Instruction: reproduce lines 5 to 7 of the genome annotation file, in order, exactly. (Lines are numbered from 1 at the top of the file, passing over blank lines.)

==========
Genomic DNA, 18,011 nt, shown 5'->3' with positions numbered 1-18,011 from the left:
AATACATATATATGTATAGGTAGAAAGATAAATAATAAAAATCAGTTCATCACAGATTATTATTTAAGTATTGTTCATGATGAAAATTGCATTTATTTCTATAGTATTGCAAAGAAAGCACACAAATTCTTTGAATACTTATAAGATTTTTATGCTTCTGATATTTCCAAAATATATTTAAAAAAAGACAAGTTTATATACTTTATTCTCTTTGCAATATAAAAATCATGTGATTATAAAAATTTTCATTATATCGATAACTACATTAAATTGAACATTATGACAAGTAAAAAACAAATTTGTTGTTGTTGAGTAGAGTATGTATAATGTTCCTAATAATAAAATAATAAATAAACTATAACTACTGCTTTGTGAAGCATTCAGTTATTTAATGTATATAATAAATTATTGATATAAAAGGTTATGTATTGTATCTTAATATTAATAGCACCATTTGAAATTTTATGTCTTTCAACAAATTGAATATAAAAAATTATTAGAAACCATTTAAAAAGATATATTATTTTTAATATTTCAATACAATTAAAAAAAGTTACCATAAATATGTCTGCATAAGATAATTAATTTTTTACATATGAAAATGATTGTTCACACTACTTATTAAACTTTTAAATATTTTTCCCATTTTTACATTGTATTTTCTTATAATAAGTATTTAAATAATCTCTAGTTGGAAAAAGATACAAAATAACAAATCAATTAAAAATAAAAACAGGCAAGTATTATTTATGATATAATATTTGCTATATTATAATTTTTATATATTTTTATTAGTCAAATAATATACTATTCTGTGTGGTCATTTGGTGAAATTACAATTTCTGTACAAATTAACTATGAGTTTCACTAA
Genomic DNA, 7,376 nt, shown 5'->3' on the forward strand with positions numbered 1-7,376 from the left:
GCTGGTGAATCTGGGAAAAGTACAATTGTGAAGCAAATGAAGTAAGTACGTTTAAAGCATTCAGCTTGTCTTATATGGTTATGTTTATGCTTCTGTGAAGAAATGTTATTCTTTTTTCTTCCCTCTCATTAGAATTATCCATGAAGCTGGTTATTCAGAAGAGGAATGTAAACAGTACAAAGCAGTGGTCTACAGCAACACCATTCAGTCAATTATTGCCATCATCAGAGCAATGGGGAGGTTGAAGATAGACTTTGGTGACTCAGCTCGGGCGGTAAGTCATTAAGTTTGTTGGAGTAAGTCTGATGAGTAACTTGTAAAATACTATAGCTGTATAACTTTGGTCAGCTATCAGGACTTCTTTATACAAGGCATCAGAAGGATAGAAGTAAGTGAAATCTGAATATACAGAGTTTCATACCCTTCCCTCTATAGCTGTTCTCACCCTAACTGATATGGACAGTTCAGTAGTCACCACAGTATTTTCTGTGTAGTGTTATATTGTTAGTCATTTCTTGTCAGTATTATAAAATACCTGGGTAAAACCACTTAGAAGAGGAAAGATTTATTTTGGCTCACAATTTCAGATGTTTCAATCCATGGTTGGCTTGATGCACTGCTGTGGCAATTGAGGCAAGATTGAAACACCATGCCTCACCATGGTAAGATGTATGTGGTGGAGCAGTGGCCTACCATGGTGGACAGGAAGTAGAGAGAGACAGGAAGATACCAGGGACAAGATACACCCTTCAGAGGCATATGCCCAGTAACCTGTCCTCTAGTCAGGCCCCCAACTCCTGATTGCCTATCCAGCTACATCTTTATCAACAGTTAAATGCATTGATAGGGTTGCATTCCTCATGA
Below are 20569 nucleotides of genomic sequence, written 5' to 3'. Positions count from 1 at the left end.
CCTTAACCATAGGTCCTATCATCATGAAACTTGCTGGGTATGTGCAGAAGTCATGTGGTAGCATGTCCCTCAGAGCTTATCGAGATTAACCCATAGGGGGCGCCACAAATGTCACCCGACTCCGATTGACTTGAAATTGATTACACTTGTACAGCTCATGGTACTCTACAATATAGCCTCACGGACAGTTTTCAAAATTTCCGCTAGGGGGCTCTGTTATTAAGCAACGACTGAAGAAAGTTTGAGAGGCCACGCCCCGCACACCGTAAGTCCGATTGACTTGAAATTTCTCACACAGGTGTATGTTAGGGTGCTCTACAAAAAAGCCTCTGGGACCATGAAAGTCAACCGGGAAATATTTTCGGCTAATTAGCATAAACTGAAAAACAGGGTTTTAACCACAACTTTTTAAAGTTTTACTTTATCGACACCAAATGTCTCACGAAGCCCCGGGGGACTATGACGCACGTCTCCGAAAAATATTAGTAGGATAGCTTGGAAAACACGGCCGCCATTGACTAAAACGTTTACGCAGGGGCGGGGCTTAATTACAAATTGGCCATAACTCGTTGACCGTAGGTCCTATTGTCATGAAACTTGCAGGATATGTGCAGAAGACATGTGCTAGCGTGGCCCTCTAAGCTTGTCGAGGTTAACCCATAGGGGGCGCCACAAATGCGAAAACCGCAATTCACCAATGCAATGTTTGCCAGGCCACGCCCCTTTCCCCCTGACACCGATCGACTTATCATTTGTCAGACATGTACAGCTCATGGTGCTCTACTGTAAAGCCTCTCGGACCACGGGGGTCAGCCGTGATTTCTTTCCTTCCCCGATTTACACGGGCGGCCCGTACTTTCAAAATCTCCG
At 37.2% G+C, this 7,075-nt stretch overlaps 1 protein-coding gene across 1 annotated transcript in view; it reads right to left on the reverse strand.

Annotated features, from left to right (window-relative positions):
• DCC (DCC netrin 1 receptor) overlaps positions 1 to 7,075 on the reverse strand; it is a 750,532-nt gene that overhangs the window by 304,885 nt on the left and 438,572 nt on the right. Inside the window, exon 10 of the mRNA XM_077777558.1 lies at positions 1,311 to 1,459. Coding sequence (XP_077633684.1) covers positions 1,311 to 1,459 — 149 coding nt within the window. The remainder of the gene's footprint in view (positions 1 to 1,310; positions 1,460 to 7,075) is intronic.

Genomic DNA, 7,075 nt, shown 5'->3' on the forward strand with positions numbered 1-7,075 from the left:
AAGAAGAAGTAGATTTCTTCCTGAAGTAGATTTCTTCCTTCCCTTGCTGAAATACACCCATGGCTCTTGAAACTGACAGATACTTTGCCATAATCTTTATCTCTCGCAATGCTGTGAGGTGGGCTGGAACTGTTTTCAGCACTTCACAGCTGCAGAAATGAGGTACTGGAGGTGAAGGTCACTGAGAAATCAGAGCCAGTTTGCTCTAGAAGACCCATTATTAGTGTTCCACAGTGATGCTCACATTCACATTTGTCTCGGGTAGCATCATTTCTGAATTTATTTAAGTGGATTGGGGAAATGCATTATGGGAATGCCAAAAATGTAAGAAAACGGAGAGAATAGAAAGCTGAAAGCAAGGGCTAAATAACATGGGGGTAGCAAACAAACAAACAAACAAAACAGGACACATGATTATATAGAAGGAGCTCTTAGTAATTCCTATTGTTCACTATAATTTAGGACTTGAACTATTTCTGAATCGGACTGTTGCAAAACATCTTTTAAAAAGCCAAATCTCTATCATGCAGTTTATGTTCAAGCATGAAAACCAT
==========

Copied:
Below are 20569 nucleotides of genomic sequence, written 5' to 3'. Positions count from 1 at the left end.
CCTTAACCATAGGTCCTATCATCATGAAACTTGCTGGGTATGTGCAGAAGTCATGTGGTAGCATGTCCCTCAGAGCTTATCGAGATTAACCCATAGGGGGCGCCACAAATGTCACCCGACTCCGATTGACTTGAAATTGATTACACTTGTACAGCTCATGGTACTCTACAATATAGCCTCACGGACAGTTTTCAAAATTTCCGCTAGGGGGCTCTGTTATTAAGCAACGACTGAAGAAAGTTTGAGAGGCCACGCCCCGCACACCGTAAGTCCGATTGACTTGAAATTTCTCACACAGGTGTATGTTAGGGTGCTCTACAAAAAAGCCTCTGGGACCATGAAAGTCAACCGGGAAATATTTTCGGCTAATTAGCATAAACTGAAAAACAGGGTTTTAACCACAACTTTTTAAAGTTTTACTTTATCGACACCAAATGTCTCACGAAGCCCCGGGGGACTATGACGCACGTCTCCGAAAAATATTAGTAGGATAGCTTGGAAAACACGGCCGCCATTGACTAAAACGTTTACGCAGGGGCGGGGCTTAATTACAAATTGGCCATAACTCGTTGACCGTAGGTCCTATTGTCATGAAACTTGCAGGATATGTGCAGAAGACATGTGCTAGCGTGGCCCTCTAAGCTTGTCGAGGTTAACCCATAGGGGGCGCCACAAATGCGAAAACCGCAATTCACCAATGCAATGTTTGCCAGGCCACGCCCCTTTCCCCCTGACACCGATCGACTTATCATTTGTCAGACATGTACAGCTCATGGTGCTCTACTGTAAAGCCTCTCGGACCACGGGGGTCAGCCGTGATTTCTTTCCTTCCCCGATTTACACGGGCGGCCCGTACTTTCAAAATCTCCG
At 37.2% G+C, this 7,075-nt stretch overlaps 1 protein-coding gene across 1 annotated transcript in view; it reads right to left on the reverse strand.